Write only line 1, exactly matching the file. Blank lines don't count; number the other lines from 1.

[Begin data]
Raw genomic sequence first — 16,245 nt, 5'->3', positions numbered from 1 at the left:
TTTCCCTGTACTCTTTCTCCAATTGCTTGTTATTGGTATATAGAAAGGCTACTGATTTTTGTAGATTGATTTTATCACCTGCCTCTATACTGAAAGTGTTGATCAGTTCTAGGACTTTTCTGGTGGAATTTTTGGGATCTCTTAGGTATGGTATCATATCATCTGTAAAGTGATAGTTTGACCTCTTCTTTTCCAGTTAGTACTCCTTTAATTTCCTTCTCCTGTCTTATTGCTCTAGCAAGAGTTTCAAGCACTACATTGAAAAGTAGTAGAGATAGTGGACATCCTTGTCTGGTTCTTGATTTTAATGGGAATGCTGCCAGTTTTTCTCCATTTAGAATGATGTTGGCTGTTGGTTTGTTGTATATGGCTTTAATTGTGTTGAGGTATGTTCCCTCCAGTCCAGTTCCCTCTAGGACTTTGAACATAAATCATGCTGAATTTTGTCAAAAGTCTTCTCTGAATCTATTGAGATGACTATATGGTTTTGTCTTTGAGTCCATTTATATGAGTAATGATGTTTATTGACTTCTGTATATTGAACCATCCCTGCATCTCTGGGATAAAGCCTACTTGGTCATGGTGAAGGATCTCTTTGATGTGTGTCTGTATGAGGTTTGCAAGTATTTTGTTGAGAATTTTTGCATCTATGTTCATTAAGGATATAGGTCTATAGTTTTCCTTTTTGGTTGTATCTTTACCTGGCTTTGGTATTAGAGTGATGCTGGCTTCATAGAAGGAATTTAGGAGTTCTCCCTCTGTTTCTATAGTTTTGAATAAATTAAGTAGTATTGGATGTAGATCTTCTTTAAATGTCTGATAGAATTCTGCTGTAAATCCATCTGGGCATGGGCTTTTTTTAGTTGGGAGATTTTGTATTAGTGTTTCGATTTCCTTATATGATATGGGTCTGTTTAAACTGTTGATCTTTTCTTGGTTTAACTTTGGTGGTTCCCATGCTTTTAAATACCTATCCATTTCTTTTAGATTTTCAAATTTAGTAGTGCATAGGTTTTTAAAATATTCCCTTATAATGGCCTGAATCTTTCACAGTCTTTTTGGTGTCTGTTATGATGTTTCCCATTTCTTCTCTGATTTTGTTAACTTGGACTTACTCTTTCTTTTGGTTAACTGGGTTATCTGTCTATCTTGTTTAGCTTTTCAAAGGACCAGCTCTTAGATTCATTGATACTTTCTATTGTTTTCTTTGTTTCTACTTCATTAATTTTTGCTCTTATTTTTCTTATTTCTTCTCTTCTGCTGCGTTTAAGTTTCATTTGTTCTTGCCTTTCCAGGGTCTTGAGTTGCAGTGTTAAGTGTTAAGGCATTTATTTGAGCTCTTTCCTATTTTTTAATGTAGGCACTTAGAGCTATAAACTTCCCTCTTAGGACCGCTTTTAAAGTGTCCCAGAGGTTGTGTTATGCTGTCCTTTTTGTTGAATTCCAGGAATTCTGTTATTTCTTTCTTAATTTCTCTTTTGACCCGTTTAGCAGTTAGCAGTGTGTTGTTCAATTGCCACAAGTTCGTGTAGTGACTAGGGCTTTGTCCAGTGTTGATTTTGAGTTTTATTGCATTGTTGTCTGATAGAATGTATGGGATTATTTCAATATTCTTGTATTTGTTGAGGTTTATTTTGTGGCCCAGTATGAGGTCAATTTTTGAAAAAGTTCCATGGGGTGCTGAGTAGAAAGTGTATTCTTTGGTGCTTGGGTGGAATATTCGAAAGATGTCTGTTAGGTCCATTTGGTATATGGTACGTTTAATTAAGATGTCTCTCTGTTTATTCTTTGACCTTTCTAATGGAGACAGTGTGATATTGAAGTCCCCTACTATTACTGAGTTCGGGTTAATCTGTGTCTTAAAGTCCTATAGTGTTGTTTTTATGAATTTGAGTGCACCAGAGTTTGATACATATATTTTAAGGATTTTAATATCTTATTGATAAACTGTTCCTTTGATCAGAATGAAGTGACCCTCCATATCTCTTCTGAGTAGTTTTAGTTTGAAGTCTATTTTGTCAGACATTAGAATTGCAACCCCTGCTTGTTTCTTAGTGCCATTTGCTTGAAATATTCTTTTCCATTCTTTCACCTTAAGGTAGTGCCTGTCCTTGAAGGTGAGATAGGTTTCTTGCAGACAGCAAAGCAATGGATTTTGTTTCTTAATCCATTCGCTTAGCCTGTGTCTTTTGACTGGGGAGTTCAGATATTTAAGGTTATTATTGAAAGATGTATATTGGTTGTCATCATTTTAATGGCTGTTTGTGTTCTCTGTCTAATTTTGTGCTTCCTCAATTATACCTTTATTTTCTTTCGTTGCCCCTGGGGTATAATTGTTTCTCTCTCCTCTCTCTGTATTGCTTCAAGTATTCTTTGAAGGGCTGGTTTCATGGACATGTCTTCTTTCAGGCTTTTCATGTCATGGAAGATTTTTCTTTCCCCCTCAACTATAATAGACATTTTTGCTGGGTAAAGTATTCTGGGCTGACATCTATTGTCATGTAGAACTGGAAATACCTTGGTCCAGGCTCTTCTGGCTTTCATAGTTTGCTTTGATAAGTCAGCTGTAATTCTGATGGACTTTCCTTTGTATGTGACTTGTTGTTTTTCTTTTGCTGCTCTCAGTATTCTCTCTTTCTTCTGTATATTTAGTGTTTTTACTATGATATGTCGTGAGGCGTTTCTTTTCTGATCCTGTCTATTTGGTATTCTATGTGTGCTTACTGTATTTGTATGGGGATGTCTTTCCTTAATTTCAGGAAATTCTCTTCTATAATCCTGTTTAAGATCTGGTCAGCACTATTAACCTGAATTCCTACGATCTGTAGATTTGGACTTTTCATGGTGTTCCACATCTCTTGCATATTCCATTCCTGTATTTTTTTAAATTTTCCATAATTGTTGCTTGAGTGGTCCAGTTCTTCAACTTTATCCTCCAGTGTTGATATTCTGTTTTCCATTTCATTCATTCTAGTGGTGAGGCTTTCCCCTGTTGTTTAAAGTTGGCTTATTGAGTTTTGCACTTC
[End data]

Raw genomic sequence first — 16,245 nt, 5'->3', positions numbered from 1 at the left: